Iranian morality police fired warning shots after crowd prevents arrest of women without hijab

Iranian “morality police” were forced to fire warning shots when a crowd intervened to prevent them from arresting two women for not wearing a hijab.

The incident occurred in Tehran’s northeastern Narmak neighbourhood on Friday night, and ended with a mob tearing the door off a police vehicle, Iran’s state-run IRNA news agency reported.

“Morality patrol police members had warned two young women who did not have proper hijab. Within a few minutes, a group of citizens gathered around to prevent the transfer of the two women [into custody],” a police official told the agency.

“When the two women left the car, the crowd also dispersed, and the issue was over,” the official said.

Video of the incident posted on social media shows a large crowd shouting and cars using their horns before a series of shots are heard.

A picture of the dismembered car door later circulated on Twitter. The morality police – officially known as the Gasht-e Ershad, or guidance patrol – will stop and sometimes detain women, and occasionally men, they consider to be violating the Islamic Republic’s strict dress codes.

Under Iran’s hijab rules women are obliged to follow a dress code including a headscarf, trousers, and a loose jacket while in public. Men are also expected to dress modestly.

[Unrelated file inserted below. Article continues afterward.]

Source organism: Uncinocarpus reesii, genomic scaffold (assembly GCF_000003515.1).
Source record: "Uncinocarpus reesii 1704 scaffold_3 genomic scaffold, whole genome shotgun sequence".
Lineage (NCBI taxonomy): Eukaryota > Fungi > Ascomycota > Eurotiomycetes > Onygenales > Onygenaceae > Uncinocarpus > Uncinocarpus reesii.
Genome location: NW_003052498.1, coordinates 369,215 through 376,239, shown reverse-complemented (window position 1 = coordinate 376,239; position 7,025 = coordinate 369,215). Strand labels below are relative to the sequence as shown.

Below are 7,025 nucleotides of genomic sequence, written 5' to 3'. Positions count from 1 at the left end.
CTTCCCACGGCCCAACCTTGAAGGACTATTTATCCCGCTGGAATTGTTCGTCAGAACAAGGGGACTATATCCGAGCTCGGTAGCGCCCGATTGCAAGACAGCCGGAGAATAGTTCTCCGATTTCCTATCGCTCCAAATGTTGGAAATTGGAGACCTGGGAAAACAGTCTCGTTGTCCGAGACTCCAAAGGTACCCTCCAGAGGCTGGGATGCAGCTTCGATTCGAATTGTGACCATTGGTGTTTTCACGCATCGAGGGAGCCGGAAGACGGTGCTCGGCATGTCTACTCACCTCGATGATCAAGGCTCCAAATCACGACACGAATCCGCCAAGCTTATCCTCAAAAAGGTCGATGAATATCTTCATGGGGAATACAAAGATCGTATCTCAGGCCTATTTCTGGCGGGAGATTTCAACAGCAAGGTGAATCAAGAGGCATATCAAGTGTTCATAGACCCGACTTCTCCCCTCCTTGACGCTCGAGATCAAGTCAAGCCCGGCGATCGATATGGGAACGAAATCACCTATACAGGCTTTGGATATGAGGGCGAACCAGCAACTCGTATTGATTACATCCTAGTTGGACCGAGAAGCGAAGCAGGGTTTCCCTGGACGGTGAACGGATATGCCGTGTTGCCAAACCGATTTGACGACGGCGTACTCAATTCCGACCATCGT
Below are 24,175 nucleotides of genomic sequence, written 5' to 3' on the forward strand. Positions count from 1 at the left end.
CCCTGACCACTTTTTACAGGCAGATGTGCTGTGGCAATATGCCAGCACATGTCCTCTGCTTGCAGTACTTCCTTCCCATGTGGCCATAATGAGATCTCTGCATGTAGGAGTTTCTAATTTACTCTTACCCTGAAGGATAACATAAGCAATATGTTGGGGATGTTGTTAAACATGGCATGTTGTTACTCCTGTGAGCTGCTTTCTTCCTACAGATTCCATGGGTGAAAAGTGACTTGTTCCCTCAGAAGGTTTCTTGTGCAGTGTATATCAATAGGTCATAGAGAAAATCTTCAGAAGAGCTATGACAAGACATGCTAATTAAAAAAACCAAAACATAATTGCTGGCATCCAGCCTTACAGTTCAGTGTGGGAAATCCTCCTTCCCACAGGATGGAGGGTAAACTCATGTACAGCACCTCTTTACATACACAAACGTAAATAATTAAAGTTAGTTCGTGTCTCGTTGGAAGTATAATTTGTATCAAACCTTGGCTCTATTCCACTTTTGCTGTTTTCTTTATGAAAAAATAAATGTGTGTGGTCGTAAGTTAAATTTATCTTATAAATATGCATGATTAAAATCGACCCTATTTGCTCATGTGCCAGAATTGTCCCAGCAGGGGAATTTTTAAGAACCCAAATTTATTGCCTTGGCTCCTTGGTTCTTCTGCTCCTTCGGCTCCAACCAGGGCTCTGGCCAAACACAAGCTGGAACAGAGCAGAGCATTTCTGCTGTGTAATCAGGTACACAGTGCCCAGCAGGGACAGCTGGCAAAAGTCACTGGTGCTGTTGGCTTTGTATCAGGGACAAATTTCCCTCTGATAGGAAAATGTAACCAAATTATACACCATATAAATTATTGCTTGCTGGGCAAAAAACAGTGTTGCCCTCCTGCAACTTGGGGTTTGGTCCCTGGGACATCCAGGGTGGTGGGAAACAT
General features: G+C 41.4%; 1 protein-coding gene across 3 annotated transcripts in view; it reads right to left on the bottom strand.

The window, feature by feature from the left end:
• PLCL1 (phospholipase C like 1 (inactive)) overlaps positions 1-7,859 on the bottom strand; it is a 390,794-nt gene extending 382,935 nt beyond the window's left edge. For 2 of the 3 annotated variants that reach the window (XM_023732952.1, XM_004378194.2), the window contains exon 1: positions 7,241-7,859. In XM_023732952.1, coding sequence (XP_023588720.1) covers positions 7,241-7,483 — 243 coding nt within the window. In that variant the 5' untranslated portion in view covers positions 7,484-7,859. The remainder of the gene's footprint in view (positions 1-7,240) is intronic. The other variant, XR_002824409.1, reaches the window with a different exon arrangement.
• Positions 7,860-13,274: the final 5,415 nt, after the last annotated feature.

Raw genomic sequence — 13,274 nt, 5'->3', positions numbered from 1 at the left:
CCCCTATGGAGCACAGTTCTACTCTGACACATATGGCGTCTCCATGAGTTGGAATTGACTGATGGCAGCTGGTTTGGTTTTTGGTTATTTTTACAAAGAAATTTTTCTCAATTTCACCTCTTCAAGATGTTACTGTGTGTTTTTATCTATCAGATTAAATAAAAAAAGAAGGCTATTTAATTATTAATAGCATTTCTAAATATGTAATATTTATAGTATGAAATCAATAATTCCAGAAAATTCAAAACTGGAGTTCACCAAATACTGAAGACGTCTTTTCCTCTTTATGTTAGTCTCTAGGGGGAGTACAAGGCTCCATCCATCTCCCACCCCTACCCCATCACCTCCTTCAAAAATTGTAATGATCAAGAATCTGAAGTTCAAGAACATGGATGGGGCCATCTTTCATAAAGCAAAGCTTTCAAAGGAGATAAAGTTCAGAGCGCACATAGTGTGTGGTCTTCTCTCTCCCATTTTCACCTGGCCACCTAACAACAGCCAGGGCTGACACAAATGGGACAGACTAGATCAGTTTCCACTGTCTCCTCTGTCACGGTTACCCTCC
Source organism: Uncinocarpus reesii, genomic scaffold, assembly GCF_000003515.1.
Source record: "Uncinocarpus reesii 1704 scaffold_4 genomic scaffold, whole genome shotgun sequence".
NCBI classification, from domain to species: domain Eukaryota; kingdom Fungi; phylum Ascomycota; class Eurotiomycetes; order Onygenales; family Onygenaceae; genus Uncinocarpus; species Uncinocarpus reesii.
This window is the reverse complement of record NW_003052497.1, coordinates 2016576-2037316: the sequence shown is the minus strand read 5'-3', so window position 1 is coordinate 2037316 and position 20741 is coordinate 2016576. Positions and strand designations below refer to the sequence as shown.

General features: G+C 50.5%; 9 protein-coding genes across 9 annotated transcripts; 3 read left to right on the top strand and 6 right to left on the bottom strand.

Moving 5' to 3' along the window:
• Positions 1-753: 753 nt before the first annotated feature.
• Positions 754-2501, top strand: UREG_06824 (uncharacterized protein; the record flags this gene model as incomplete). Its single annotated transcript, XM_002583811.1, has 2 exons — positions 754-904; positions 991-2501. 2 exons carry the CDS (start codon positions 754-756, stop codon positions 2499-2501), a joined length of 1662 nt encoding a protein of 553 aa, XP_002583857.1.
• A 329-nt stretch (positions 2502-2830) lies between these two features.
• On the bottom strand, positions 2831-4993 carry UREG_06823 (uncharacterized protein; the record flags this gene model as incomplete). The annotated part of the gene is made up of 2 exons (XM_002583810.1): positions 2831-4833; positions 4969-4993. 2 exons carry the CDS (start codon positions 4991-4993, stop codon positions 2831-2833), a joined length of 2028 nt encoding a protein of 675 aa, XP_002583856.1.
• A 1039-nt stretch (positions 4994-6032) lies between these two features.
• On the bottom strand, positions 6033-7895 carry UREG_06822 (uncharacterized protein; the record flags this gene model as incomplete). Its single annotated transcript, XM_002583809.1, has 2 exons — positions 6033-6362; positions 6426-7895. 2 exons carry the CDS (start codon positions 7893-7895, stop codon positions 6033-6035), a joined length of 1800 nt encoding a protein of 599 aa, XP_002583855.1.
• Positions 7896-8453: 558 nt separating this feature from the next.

Over the years the law has been enforced with varying strictness, with periods of relative tolerance interspersed with severe crackdowns on “bad hijab”.

In recent years, many women have challenged the law by wearing headscarves on the back of the head to reveal the front of their hair, using makeup, or choosing shorter jackets, especially in affluent parts of northern Tehran.

Some use a smart phone app that warns users when a morality police patrol is in the area.

In February 2018 Iran said it had arrested 29 women who removed their hijab at a series of protests against the law in Tehran.

Holly Dagres, a non resident fellow at the Atlantic Council and the editor of the Iran Source blog, said: “We’ve seen this kind of push back for years – women yelling at the morality police and telling them to p— off, and members of the public sometimes intervening.

“These situations are becoming more and more prevalent because social media is there to document what is going on and that gives more Iranians an incentive to push back.

Source » telegraph

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